1. Open Marketplace or Open Auction

Real Time Bidding (RTB) is often confused as being synonymous to programmatic, when in fact it is only a subset of it. RTB is a type of programmatic buying process, whereby the buying and selling of online ad impressions is done in real time through auctions that occur in the milliseconds before a webpage or an app loads. The RTB ecosystem has two main entities – DSPs and SSPs, or Ad Exchanges. A typical process of serving an ad through RTB starts with the publisher sending their inventory to an Ad Exchange, which can be understood as a platform to hold an auction (much like a stock exchange). Advertisers use the DSPs to place a bid on each impression, determined by the value of the impression. The winning bidder gets their ad served on the publisher’s website. This way the advertisers are able to better target their audiences by having greater control over the inventory and choosing the impressions that are bring most value to them, thereby limiting ad wastes. For example: a company targeting baby products would only buy ads on the sites visited by parents or couples.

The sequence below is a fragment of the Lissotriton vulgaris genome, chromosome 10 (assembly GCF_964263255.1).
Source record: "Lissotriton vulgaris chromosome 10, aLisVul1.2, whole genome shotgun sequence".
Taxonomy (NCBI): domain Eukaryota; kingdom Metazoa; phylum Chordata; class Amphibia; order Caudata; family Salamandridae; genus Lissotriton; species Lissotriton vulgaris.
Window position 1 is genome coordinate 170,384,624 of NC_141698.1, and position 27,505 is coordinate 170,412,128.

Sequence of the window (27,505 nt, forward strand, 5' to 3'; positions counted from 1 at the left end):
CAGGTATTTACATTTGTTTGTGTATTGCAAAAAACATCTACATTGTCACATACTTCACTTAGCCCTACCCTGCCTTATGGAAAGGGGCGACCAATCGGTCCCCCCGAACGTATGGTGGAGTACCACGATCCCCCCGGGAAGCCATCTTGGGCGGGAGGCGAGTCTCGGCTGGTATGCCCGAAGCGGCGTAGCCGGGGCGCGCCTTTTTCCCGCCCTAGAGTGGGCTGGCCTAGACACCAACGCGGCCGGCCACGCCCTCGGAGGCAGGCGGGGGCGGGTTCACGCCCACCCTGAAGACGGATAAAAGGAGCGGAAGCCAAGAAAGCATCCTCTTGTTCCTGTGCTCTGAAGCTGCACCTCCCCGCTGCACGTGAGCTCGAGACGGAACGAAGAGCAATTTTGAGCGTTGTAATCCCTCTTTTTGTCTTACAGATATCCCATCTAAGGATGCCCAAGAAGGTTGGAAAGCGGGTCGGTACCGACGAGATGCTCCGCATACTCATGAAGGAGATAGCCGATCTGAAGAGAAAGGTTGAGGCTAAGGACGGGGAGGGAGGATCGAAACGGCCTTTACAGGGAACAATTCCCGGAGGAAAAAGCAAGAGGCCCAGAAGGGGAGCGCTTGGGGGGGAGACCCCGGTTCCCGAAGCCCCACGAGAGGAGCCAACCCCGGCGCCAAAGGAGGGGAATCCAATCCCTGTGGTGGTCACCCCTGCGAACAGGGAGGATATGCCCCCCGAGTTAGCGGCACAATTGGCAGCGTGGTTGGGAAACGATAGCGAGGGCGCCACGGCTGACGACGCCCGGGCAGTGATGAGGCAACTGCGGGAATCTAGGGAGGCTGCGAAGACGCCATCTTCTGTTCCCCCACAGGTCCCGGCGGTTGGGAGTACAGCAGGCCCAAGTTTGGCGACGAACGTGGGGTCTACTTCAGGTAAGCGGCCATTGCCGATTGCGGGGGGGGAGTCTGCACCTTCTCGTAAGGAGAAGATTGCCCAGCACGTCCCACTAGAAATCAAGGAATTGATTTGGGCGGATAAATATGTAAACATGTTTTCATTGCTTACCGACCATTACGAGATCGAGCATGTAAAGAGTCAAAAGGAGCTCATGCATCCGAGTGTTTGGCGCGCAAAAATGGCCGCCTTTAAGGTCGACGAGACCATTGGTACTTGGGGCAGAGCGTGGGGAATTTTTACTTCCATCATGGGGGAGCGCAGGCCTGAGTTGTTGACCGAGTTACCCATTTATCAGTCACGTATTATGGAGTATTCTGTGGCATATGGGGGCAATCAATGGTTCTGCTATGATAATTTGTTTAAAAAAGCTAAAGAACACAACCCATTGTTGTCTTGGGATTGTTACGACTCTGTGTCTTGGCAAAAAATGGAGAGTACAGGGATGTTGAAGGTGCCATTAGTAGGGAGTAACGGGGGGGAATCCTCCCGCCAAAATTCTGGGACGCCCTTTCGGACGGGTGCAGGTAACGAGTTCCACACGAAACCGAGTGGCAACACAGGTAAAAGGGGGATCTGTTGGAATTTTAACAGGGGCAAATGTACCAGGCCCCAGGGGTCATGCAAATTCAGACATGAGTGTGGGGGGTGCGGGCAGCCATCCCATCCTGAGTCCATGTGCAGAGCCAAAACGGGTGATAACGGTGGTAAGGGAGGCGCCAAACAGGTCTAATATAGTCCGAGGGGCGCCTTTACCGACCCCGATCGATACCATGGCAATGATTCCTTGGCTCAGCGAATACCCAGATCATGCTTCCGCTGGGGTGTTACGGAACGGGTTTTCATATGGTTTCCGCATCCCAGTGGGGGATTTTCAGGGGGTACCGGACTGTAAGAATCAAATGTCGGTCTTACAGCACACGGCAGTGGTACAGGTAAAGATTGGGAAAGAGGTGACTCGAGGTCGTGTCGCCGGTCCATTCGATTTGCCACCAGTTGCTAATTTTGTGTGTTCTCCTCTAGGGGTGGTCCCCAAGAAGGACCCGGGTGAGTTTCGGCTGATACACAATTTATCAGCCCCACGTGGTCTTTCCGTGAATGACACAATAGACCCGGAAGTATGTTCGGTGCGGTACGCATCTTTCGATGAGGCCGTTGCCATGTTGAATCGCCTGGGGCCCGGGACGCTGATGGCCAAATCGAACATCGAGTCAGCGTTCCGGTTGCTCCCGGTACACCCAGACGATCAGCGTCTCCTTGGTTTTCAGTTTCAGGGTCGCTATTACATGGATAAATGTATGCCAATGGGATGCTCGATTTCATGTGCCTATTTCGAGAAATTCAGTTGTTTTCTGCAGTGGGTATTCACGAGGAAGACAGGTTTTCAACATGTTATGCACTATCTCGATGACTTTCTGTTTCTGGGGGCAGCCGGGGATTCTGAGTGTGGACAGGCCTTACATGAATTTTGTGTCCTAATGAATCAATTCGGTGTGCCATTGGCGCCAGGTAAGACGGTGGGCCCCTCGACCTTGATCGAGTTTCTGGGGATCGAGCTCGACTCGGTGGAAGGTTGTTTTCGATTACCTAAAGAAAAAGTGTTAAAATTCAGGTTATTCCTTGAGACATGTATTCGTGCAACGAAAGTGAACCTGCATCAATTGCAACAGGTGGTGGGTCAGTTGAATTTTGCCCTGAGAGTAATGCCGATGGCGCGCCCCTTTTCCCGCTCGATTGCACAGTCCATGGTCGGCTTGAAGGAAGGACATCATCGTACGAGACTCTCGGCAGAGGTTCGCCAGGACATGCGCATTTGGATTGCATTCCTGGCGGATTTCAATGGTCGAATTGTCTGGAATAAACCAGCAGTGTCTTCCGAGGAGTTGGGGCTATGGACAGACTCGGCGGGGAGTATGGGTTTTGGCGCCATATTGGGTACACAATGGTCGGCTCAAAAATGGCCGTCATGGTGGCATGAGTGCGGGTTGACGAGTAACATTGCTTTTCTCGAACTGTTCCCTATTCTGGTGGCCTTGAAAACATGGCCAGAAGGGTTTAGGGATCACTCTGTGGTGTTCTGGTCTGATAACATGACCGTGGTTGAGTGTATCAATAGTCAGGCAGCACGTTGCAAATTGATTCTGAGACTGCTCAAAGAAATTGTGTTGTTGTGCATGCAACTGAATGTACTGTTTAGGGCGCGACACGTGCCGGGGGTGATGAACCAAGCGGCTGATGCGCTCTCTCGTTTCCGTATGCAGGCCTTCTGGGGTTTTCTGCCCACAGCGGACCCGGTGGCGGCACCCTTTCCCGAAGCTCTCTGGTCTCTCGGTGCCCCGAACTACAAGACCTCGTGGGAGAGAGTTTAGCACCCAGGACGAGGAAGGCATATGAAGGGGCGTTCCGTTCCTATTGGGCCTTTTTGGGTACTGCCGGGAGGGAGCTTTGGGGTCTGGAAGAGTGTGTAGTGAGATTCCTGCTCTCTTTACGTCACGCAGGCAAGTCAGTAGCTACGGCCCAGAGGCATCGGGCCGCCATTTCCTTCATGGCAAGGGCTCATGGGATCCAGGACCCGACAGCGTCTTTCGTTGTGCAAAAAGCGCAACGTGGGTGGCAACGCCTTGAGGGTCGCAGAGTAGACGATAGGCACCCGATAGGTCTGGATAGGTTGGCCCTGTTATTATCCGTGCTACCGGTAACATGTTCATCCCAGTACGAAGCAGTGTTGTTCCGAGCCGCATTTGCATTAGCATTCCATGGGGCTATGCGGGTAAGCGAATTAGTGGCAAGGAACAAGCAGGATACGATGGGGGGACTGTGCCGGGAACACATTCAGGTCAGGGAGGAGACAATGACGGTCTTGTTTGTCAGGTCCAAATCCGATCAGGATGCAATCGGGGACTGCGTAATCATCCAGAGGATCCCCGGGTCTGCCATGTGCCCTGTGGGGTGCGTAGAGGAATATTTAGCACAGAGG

In November 2010, The RTB Project, previously known as OpenRTB Consortium, assembled to develop a new API specification for companies interested in an open protocol for the automated trading of digital media across a broader range of platforms, devices and advertising solutions. The OpenRTB standard was adopted by the IAB in 2012.


Private Marketplace or PMPs are an invite-only marketplace that allow high caliber publishers to set aside certain ad inventory packages and sell them to a select buyer or group of buyers through a private auction mechanism, transacted through Deal IDs. As a middle ground between open auctions and direct deals, PMPs are preferred by advertisers who want to gain access to premium inventories on a website or an app before it is made available for open auctions.

For advertisers, PMPs offer a close working relationship with the publishers, thus giving them greater transparency to track and control over the ad inventory, while the programmatic technology eliminates the need to do direct buys with multiple publishers like in a traditional environment.

Within a PMP too, there can be different kinds of deals between advertisers and publishers, such as first-look, pre-negotiated or second price rate, etc. eMarketer predicts selling through PMP to reach $3.3 billion in 2016.